New D.C. think tank report on Russia’s tactics: Autocrat Vladimir Putin “may have no intention of invading Ukraine at all,” five analysts at the Institute for the Study of War write in part one of a new report on recent developments in Eastern Europe. Instead of an invasion, “Putin may be attempting a strategic misdirection that impales the West in a diplomatic process and military planning cycle that will keep it unprepared to meet his preferred, wily, and more subtle next move.”
While the U.S. and allies scramble “to defuse and de-escalate this crisis that he invented,” the authors warn in part two, “Putin is much more likely to send Russian forces into Belarus and possibly overtly into Russian-occupied Donbas.”
But a “full-scale Russian invasion of unoccupied Ukraine”? That “would be by far the largest, boldest, and riskiest military operation Moscow has launched since the 1979 invasion of Afghanistan,” ISW warns. Such an operation would also “be far more complex than the US wars against Iraq in 1991 or 2003,” the authors add, and call such hypothetical “a marked departure from the approaches Putin has relied on since 2015, and a major step-change in his willingness to use Russian conventional military power overtly.”
For the months ahead, observers can expect “oscillations in the policy discourse between a focus on the de-escalation negotiations and Putin’s military activities and escalatory rhetoric outside that process.” This is because Putin seems to be “setting conditions for a future in which he has moved forces into Belarus and overtly into occupied Donbas but has not invaded unoccupied Ukraine, and in which the West is so relieved by the latter that it simply accepts the former.” There’s much more where all of that comes from, beginning with part one of ISW’s analysis here.
One big idea: “The United States should consider an out-of-cycle, division-level military deployment to Eastern Europe to reassure allies and bolster the defenses of the North Atlantic Treaty Organization,” retired Army Lt. Col. Alexander Vindman wrote late last week in the op-ed pages of the New York Times. “This kind of deployment would signal that Russia’s aggression will result in the sort of NATO security posture Russia most wishes to avoid.”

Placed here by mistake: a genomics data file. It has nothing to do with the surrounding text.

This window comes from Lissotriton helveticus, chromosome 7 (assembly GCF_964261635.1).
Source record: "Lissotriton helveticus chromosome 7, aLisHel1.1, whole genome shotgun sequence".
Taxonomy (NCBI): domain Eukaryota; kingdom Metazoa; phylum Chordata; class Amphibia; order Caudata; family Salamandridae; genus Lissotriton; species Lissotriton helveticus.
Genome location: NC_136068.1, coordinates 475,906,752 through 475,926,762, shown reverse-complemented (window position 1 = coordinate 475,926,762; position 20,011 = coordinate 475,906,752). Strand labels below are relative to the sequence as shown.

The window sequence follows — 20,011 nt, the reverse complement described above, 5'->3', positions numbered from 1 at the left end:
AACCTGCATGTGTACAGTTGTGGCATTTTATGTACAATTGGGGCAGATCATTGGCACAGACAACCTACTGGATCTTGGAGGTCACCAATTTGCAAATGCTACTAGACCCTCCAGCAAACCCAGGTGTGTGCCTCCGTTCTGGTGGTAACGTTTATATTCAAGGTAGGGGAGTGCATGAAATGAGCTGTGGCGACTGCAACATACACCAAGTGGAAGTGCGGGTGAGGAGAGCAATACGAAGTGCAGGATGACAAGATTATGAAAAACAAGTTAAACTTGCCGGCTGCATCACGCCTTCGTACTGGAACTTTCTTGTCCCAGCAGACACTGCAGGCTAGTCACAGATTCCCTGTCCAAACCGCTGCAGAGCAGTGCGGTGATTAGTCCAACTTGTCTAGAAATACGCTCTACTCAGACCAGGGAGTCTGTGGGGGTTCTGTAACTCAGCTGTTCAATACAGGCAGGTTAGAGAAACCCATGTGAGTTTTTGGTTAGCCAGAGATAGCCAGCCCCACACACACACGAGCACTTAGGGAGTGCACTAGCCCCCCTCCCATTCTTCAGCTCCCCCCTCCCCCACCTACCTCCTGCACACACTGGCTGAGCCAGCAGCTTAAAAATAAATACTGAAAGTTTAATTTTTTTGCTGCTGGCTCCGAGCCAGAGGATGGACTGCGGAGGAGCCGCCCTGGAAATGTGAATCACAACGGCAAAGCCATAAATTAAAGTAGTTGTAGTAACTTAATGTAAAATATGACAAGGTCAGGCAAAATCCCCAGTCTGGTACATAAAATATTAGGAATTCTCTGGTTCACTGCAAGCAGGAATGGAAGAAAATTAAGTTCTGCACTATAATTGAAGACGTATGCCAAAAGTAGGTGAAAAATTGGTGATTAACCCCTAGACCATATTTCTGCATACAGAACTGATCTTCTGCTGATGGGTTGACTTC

His bigger point: “Putin needs Ukraine to be a failed state,” Vindman writes. But “U.S. support for Ukraine could also help drive a wedge between China and Russia. Preventing Mr. Putin from invading Ukraine demonstrates the strength of the West’s commitment to opposing autocracy and makes Russia a less potent partner to China in their mutual efforts to undermine the Western rules-based international order.” Read on, here.
One last thing: The predicted takes comparing late 2021 to 1938? They’re already here. POTUS43 speechwriter Marc Thiessen of the American Enterprise Institute offers the latest such take via the Washington Post, here.

After winding down its counter-ISIS war in Iraq, the U.S.-led coalition is turning to Africa with a new “focus group” (not that kind of focus group) monitoring terrorism trends across the continent. Stars and Stripes’ Chad Garland has a bit more, here.
ICYMI: “Civilian Deaths Mounted as Secret Unit Pounded ISIS,” the New York Times reported Sunday, extending their work on the last days of the U.S. military’s large operations against ISIS leaders inside Syria. 

And lastly today, D.C.-area refugee agencies are overwhelmed by the thousands of Afghan refugees who have flooded into the D.C. area after the fall of Kabul. It’s partly because, of course, no one accurately predicted the speed of Kabul’s fall. But it’s also because those agencies had seen cuts in funding and personnel—as well as historically low numbers of refugees—during the Trump administration, according to the Washington Post, reporting Sunday. For example, before the evacuation from Kabul, one local group “had the staffing level to serve 500 people a year.” But “Since the historic airlift out of Kabul in August, more than 3,700 Afghan evacuees have been resettled in the District, Maryland and Virginia.” Read on, here.